“In terms of research with neutrons, Europe leads the way world-wide, thanks to its network of neutron sources. Even the future European Spallation Source (ESS) currently being developed in Lund, Sweden, as the most powerful accelerator-based neutron source in the world cannot fill the gaps created by the decommissioning of the research reactors,” explained Brückel. “In order to carry out certain types of scientific experiments, acquire users, train junior researchers and develop new methods, we still need a European network of neutron sources.”
The Jülich Centre for Neutron Science
Since its establishment in 2006, the Jülich Centre for Neutron Science has been successful in its strategy, unique in neutron research, of offering its users outstanding instruments at leading international neutron sources, and combining this with an excellent scientific environment for selected research areas. JCNS is involved in operating five instruments at the Institut Laue-Langevin in Grenoble, France, the most powerful neutron source in the world. Under the umbrella of the Heinz Maier-Leibnitz Zentrum, at the most powerful German research neutron source in Garching near Munich, JCNS is currently operating eleven neutron instruments, together with partner institutions; two further instruments are under construction. At the Spallation Neutron Source in Oak Ridge, USA, a Jülich neutron spectrometer is the only non-American measuring instrument enabling German and European researchers to gain valuable experience for the construction and operation of instruments for the ESS. Forschungszentrum Jülich has sold three instruments to the China Advanced Research Reactor near Beijing; German researchers are also free to use the instruments there.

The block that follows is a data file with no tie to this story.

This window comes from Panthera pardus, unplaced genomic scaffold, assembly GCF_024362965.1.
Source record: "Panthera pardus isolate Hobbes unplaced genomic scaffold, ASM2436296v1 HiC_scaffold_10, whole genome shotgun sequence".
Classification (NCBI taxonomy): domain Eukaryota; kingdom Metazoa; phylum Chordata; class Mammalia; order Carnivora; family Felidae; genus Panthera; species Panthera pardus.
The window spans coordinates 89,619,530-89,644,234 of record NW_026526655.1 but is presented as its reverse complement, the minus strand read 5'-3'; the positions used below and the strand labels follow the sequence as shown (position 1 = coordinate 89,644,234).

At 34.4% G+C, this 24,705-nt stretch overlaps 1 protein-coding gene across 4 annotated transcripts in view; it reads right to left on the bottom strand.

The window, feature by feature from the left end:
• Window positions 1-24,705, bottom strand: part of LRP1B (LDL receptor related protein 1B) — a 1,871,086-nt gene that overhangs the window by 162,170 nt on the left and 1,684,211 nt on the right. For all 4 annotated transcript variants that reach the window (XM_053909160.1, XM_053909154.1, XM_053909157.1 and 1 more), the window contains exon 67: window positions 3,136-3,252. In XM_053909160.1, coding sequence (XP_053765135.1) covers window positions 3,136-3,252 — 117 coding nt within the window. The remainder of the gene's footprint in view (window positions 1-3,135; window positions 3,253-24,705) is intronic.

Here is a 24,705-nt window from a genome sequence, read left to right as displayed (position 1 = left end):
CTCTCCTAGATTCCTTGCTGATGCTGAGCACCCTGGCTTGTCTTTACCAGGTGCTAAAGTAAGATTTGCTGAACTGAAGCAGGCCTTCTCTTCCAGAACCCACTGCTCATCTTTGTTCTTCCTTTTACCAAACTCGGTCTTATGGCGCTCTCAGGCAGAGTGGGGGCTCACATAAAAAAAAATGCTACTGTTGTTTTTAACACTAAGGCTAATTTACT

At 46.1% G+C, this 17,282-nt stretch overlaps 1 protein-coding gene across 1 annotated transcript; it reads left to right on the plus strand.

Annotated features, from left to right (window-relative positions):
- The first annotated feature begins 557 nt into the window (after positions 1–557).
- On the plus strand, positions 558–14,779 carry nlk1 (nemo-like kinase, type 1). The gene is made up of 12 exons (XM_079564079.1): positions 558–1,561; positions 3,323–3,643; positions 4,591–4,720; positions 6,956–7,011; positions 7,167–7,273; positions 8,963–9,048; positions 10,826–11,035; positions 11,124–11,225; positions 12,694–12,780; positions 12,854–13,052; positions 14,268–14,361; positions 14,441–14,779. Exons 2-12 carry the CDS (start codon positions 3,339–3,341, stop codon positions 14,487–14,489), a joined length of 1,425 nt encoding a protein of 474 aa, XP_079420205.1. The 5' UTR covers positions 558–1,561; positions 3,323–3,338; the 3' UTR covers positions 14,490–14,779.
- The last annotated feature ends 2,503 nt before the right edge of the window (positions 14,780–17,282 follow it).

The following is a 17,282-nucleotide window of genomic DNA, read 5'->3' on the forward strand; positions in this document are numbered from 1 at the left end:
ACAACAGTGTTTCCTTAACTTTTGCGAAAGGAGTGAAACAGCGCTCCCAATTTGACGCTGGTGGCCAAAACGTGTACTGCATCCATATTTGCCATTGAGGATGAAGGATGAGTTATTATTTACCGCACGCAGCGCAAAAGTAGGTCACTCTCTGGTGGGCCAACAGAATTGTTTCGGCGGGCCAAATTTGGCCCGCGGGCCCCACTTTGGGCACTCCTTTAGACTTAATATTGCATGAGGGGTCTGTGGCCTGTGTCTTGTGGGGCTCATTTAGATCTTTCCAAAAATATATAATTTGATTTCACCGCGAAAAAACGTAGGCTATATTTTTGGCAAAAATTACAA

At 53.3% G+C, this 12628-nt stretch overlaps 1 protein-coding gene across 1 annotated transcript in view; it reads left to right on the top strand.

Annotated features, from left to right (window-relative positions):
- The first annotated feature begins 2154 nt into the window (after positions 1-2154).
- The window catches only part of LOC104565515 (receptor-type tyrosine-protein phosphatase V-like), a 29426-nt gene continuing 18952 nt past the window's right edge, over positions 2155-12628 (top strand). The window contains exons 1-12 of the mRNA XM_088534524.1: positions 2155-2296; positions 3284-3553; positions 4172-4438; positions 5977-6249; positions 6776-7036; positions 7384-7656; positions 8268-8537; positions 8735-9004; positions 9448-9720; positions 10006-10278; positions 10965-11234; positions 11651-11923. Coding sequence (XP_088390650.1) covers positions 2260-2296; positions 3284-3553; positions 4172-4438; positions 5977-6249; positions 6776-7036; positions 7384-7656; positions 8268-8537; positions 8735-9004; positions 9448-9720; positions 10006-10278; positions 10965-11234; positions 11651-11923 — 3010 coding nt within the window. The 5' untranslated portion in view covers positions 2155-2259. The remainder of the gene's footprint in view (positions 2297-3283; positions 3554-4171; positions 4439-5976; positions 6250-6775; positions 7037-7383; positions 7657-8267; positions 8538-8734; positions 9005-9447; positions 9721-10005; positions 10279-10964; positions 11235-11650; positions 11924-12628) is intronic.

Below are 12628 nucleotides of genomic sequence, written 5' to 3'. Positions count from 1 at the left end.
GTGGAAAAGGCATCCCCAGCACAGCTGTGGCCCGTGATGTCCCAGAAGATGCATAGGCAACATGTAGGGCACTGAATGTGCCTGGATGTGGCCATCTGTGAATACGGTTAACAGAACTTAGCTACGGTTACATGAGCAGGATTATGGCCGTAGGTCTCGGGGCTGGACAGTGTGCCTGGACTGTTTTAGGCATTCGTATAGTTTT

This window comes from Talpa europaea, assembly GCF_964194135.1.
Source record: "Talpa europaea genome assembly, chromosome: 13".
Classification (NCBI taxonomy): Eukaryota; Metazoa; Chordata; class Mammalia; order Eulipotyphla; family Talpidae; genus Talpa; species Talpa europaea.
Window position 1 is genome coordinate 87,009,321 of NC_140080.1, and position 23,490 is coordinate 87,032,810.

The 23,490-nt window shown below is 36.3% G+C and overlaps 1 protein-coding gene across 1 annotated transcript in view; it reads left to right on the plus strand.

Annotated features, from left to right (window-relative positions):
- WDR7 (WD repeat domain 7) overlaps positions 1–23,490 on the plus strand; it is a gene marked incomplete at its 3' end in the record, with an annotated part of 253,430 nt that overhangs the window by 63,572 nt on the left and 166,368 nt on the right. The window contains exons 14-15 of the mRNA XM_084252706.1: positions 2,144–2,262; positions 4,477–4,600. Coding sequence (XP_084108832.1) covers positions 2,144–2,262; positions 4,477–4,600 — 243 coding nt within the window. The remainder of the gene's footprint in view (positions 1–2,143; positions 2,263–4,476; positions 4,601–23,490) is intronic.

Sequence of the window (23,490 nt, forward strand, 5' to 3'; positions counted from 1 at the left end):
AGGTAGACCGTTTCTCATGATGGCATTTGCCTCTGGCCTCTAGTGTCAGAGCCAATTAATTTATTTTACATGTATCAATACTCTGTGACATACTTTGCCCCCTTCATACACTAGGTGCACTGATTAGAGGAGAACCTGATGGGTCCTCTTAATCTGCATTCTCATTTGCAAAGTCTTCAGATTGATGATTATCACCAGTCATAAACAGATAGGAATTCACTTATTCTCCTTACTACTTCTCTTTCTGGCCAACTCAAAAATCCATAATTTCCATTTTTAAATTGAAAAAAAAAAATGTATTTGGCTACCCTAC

The Jülich project team aims to implement an extremely compact neutron source using accelerators with relatively low final energy through the newest technological developments relating to target, moderators, beam extraction, beam guidance and neutron optics. Optimized for specific types of studies, for instance on small samples, it is set to ideally complement the larger, international facilities.
Copyright: Forschungszentrum Jülich
Prof. Thomas Brückel (left), Director at the JCNS, presented the concept of the high-brilliance neutron source at the tenth anniversary celebrations of the institute. Other speakers were (from left to right): Prof. Dr. Ghaleb Natour, Director at the ZEA, Prof. Dr. Helmut Schober, ILL, Prof. Dr. Dieter Richter, JCNS, Prof. Dr. Sebastian Schmidt, Member of the Jülich Board of Directors, and Prof. Dr. Richard Wagner, former Member of the Jülich Board of Directors.
Copyright: Forschungszentrum Jülich
The Jülich high-brilliance neutron source project;
U. Rücker, T. Cronert, J. Voigt, J.P. Dabruck, P.-E. Doege, J. Ulrich, R. Nabbi, Y. Bessler, M. Butzek, M. Büscher, C. Lange, M. Klaus, T. Gutberlet and T. Brückel;
Eur. Phys. J. Plus (2016) 131: 19;
Prof. Thomas Brückel, Director at the Jülich Centre for Neutron Science und Peter Grünberg Institute – Division “Scattering Methods” (JCNS-2/PGI-4), Forschungszentrum Jülich, Tel. +49 24 61 61-4750, Email: email@example.com
Angela Wenzik, Science Journalist, Forschungszentrum Jülich,
Tel. +49 24 61 61-6048, Email: firstname.lastname@example.org
http://www.fz-juelich.de/portal/EN/ - Forschungszentrum Jülich